Lapid’s likely presence in government will also pull Netanyahu in the direction of peace talks, though while he’s more pro-peace than Lieberman, he’s hardly a dove when it comes to the Palestinian issue. Moreover, as Jeffrey Goldberg noted last week, however, a government marginally more interested in talks doesn’t mean we should start betting on a two-state solution anytime soon.
4. It’s still more likely than not that Labor leader Shelly Yacimovich will remain the chief opposition leader.
Yacimovich was the most prominent voice for greater economic equality and opportunity during the election. Although Lapid falls somewhat to the left of Netanyahu, Livni and Bennett on economic issues, the next government seems certain to cut Israel’s budget to reassure bondholders, which means the government-backed spending on education and economic opportunity that Yacimovich favors will not be part of the agenda anytime soon.
In addition, Yacimovich was quite clear about her refusal to join any Netanyahu-led coalition during the campaign. Although those kinds of promises aren’t worth much in Israeli politics, they are a bit more credible with Yacimovich. Under her leadership, Labor has remained in opposition — in contrast to Barak, when he led labor, or Kadima’s current leader Shaul Mofaz, who briefly joined Netanyahu’s government in summer 2012. With Livni now joining Netanyahu’s next government, and Lapid also likely to join it, Yacimovich would be the only consistent Netanyahu opponent who could conceivably win the next election.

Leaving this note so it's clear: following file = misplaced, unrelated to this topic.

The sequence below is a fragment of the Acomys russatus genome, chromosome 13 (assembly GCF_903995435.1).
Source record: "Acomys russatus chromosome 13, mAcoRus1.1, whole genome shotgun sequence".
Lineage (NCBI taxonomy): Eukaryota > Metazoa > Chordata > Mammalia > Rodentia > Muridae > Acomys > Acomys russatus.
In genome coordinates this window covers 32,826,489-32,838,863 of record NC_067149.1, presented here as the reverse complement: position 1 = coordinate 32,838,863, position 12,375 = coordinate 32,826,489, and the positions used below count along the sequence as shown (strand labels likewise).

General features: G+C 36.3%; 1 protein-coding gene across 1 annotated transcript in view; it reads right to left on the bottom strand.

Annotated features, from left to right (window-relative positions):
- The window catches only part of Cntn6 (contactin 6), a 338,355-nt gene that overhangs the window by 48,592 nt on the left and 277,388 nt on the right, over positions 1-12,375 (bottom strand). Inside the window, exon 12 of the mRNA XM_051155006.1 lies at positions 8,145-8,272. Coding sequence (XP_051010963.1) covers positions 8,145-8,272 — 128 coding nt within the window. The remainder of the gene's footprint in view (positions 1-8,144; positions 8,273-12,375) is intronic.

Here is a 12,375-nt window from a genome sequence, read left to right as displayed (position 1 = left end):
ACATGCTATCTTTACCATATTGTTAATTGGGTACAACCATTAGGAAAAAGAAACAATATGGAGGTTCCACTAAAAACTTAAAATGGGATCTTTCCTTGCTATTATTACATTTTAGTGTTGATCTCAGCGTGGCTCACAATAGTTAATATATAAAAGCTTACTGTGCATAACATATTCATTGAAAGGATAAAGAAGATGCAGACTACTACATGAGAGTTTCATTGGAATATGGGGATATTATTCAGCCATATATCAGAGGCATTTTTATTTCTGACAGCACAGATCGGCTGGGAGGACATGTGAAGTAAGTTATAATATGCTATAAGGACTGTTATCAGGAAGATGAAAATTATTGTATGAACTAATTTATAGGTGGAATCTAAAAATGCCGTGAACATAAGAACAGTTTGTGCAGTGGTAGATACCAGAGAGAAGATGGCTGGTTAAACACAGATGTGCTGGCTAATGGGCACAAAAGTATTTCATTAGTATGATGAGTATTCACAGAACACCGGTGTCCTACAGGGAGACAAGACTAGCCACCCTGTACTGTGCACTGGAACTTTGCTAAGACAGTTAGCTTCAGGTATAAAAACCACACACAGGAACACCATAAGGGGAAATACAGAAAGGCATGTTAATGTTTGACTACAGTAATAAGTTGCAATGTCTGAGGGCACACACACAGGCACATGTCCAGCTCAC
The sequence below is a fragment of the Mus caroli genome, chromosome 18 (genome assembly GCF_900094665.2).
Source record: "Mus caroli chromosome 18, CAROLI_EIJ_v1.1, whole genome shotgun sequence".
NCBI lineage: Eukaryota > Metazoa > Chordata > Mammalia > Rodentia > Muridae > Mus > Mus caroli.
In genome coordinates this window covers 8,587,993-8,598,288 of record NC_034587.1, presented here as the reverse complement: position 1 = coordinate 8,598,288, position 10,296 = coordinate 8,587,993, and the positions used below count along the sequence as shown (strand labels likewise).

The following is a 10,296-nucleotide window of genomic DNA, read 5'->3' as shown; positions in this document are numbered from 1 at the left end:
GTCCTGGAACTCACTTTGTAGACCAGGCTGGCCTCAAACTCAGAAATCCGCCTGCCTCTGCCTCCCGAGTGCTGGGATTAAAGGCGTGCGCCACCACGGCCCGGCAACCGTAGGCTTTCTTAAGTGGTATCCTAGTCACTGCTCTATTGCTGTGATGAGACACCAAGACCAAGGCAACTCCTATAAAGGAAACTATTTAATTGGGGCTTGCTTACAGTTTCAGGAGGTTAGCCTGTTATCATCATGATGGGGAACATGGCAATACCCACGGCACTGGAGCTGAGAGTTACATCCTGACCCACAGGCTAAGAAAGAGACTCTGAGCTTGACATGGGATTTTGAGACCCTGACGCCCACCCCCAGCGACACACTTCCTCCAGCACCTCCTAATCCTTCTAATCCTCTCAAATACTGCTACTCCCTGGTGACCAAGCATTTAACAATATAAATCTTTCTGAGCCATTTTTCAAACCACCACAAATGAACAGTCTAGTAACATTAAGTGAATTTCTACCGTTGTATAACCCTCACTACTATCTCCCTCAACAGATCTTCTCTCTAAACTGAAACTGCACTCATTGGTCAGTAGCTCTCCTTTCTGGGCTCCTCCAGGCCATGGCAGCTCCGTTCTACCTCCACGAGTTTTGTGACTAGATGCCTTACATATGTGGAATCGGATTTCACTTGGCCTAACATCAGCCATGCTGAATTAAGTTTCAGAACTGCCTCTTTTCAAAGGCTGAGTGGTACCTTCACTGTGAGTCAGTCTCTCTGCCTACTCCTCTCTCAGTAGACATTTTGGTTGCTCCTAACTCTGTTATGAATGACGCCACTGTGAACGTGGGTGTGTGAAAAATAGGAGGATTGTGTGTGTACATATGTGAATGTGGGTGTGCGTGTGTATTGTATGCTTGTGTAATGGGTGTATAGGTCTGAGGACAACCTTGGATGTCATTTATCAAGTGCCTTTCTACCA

There are rumors that Netanyahu has offered Yacimovich the finance ministry in his next government, however, which would mean a U-turn for Netanyahu on economic policy. That wouldn’t be unheard of in Israeli politics, either, but it’s still just a rumor. As noted above, with Yacimovich and the haredi parties in government, Netanyahu would have a majority without Lapid and Bennett. Bringing Labor into the coalition would be an instance of Netanyahu placing political flexibility above any particular commitment to policy positions.
It still seems more likely that Lapid and Bennett will ultimately join the government. In that scenario, Lapid will be inexorably tied to the government’s budget policies in advance of the next election — even more so if he’s appointed finance minister. It’s doubtful that, by 2017, Lapid could recapture the energy that brought him such electoral success in January’s elections, and Yacimovich stands most to gain from those efforts.
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‡ Incidentally, one of the subplots of the latest move is whether Mitzna or Peretz will serve as the second Hatnuah government minister, which highlights how tenuous party affiliations remain in Israel, and how much coalition-building depends on personalities and portfolios.